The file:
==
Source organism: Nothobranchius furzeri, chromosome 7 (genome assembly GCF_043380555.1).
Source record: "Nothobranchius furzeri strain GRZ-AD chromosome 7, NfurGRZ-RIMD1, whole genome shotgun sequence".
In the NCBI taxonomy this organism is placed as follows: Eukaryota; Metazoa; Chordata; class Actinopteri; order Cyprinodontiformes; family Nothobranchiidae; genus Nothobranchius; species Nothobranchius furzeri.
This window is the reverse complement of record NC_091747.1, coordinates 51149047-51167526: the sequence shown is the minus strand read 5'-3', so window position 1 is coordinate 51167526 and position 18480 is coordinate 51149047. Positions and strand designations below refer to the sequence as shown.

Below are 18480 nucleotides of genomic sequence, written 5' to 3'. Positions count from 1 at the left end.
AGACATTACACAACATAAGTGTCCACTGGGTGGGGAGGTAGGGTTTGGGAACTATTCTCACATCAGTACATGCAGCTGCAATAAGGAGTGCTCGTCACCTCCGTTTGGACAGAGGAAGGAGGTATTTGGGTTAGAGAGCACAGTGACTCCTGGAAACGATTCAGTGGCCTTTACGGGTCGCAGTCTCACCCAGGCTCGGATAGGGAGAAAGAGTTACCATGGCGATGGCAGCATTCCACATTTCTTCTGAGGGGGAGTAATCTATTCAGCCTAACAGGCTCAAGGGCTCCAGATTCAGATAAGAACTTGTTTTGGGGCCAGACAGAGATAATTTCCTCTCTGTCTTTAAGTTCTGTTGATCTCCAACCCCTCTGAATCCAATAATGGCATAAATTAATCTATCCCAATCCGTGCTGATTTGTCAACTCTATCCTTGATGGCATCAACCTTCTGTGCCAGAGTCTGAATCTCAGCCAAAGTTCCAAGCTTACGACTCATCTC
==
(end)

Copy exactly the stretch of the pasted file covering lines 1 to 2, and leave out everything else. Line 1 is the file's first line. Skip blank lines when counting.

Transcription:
Source organism: Nothobranchius furzeri, chromosome 7 (genome assembly GCF_043380555.1).
Source record: "Nothobranchius furzeri strain GRZ-AD chromosome 7, NfurGRZ-RIMD1, whole genome shotgun sequence".